Environment chief: PH facing ‘garbage crisis’

Kristine Sabillo, ABS-CBN News

Posted at Dec 05 2019 01:39 PM

A man gathers garbage at the Estero de Magdalena in Binondo, Manila, June 20, 2019. George Calvelo, ABS-CBN News/File


MANILA - Environment Secretary Roy Cimatu said on Thursday that the Philippines is facing a “garbage crisis” as waste generation has become unprecedented and clean-ups are no longer enough.

“We are now in the middle of a garbage crisis,” Cimatu said during his speech at a Stratbase Group forum on the environment and the circular economy. 

“If we continue to act only for our independent interests, continue to spoil our water bodies and fail to responsibly manage our wastes, we will not be able to sustain our efforts on this campaign,” he said of the rehabilitation of Manila Bay, known for its notoriously filthy water strewn with mostly household waste.

“We and the following generations will all suffer the consequences if we do not change the way we behave as an organization and as individuals,” Cimatu said.

He pointed out that in Metro Manila, waste generation for the first quarter of the year was already at 34,574.77 cubic meters while for the second quarter it was 32,221.17 cubic meters, surpassing the baseline estimate for the whole year. 

“The target estimated waste generation baseline for 2019 of 58,112.31 cubic meters has already been surpassed,” he said.

In an ambush interview, Cimatu shared his experience heading clean-ups in Manila Bay and other bodies of water connected to it.

“We found out really that it’s a culture and behavior problem. Because despite our warning to them (residents) to not throw anything, nandiyan na naman (garbage is there again),” he said.

Cimatu said they have to put up concrete fences to prevent people from dumping their waste in the rivers. They also plan to construct a common septic tank for informal settlers while they are arranging for their relocation.

The environment department has also started sending out people to deal with areas that garbage trucks are not able to service.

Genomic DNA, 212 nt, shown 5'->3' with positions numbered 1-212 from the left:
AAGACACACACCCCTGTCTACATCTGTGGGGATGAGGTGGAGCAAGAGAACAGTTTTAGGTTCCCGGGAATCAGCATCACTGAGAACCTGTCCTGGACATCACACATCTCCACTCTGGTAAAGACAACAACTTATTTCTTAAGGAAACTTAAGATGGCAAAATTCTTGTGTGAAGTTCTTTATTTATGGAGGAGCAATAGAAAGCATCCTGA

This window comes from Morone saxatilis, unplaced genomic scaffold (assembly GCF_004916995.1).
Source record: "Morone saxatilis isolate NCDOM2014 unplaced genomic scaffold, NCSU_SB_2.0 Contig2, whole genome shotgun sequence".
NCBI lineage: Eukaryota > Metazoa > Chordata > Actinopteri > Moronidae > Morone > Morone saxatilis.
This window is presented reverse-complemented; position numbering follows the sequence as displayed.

“Hindi naso-solve 'yung garbage by cleaning it right in that area. So we have to clean it talaga from source,” he said. 

(The garbage problem is not solved by just cleaning the area. So we have to clean it from the source.)

In his speech, Cimatu announced that as of November 21 this year, 13,212 establishments around the Manila Bay have been inspected.

Of these, he said, 2,684 establishments have been issued with notices of violation of environment regulations, while 1,910 more will be issued. 

Some 107 establishments have been issued with cease-and-desist orders,” he said. There were also cases filed at the pollution adjudication board against two establishments, who will have to pay penalties if they are found guilty.

Cimatu credits the importance of political will in rehabilitating Boracay, something that they hope to apply in the rehabilitation of Manila Bay.

The renowned beach destination, plagued by overdevelopment and sewerage and garbage woes, was shut down for six months last year for rehabilitation. 

“Political will enabled us to mobilize supporters, volunteers, and ordinary Filipino citizens to rally to our cause,” he said. 

Asked if he would recommend to President Rodrigo Duterte the banning of single-use plastic, which makes up a large part of the country's waste stream, Cimatu said they are in the process of finalizing a department order.

“Within the next two weeks (we will finalize) a department order prescribing the use of plastic,” he said, adding that it would be better if people can really avoid single-use plastics.